As Director of Technology and Industry Research for PMPA, Miles brings 38 years of hands-on experience in areas of manufacturing, quality and steelmaking. He helps answer "HOW?","WITH WHAT?" and "REALLY?"
Manufacturing Day event at Bracalente Manufacturing Group. Real People. Real jobs.
PMPA member Bracalente Manufacturing Group held its first MFG Day event recently. Students got to see first-hand what a career in precision machining could look like. The event helped to change the conversation regarding the need for skilled people in advanced manufacturing companies like Bracalente Group.
Bracalente Group’s Trumbauersville, Pennsylvania, event hosted 120 nineth graders, 20 students from the local vocational/technical school, and 90 students from the new STEM program.
The STEM program is a college preparatory class structure for kids who are interested in engineering and technology.
PMPA member companies across the U.S. and Canada joined Bracalente in helping to change the conversation regarding options for satisfying, well paying technical careers. What are you doing to change the conversation?
A bit of circa 1965 “Knowledge Retention” from the archives of Lester Detterbeck Enterprises Ltd.
If a tool gets too hot to hold while grinding, you have already ruined it. You knew that, right? By the time the heat gets to your hands and is too hot to hold, you have already lost the temper on the edge being ground. If you then put it in water to cool it down, depending on the material grade, the water quench is likely to help form untempered martensite, a brittle microstructure.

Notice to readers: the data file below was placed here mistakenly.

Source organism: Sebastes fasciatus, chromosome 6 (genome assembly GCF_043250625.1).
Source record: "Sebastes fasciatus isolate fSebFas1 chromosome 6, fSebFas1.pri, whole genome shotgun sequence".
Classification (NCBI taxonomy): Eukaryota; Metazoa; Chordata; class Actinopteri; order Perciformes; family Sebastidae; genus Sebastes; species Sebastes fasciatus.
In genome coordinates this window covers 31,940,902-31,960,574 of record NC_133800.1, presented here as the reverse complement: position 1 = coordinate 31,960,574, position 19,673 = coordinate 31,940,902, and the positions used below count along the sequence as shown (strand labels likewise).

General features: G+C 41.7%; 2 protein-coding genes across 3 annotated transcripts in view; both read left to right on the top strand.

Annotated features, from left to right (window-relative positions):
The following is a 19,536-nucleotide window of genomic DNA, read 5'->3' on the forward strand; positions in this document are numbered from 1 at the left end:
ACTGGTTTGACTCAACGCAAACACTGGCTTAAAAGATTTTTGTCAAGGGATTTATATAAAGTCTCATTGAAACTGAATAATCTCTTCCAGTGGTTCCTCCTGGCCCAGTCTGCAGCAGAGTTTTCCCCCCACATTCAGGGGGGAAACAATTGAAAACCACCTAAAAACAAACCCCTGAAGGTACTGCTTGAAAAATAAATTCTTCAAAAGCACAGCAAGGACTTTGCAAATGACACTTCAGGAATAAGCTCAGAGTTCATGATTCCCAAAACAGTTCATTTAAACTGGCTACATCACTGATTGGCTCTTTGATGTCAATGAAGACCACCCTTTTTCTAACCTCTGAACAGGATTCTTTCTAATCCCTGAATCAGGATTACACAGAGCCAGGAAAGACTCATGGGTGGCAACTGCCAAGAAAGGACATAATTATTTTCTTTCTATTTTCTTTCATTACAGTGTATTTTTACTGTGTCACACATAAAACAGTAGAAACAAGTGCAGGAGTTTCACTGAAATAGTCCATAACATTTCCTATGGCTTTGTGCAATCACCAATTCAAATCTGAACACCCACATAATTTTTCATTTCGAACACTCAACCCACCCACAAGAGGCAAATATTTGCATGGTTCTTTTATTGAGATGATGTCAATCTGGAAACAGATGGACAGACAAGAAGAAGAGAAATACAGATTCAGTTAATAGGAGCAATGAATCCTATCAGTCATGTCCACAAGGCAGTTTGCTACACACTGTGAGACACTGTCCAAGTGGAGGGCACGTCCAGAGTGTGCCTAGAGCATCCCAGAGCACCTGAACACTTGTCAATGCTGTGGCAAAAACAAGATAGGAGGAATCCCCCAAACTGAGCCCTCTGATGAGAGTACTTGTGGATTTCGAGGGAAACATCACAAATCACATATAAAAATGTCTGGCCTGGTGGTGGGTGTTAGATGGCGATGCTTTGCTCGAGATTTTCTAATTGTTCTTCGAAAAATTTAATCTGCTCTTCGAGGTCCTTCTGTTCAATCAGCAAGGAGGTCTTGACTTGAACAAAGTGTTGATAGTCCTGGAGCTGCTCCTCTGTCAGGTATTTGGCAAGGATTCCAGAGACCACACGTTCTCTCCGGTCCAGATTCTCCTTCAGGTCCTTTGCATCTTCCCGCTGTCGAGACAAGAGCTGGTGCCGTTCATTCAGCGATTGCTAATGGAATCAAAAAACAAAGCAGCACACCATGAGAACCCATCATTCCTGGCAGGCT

The tool will lose properties and fail in very short order, often with catastrophic consequences. The point of grinding is to take small amounts of removal by abrasion, not to create lots of heat by hogging the material off.
Heat treated tools are actually very sophisticated system involving the interaction of material chemistry, microstructure, mechanical properties (including hardness) and design.
Out of control grinding practices can destroy this system with a single temperature excursion above the tool’s last tempering temperature and formation of untempered martensite by water quenching.
Under the revised rule, employers will be required to notify OSHA of work-related fatalities within 8 hours, and work-related in-patient hospitalizations, amputations or losses of an eye within 24 hours. Previously, OSHA’s regulations required an employer to report only work-related fatalities and in-patient hospitalizations of three or more employees. Reporting single hospitalizations, amputations or loss of an eye was not required under the previous rule.
The final rule was announced by OSHA on September 11. The rule also updates the list of employers partially exempt from OSHA recordkeeping requirements.
This new, final rule enters into effect January 1, 2015. Link here to pre-publication text of final rule. After publication, the final rule can be accessed from here or through the Federal Register website.
In a final rule posted in the Federal Register on September 11, OSHA has also updated the list of industries that, because of relatively low occupational injury and illness rates, are exempt from the requirement to routinely keep injury and illness records. The rule will go into effect January 1, 2015, for workplaces under federal OSHA jurisdiction.
Regardless, all employers covered by the Occupational Safety and Health Act, even those who are exempt from maintaining injury and illness records, are required to comply with OSHA’s new severe injury and illness reporting requirements.
Great news for manufacturing in Northern Michigan, according to KSP’s Kevin Schlueter.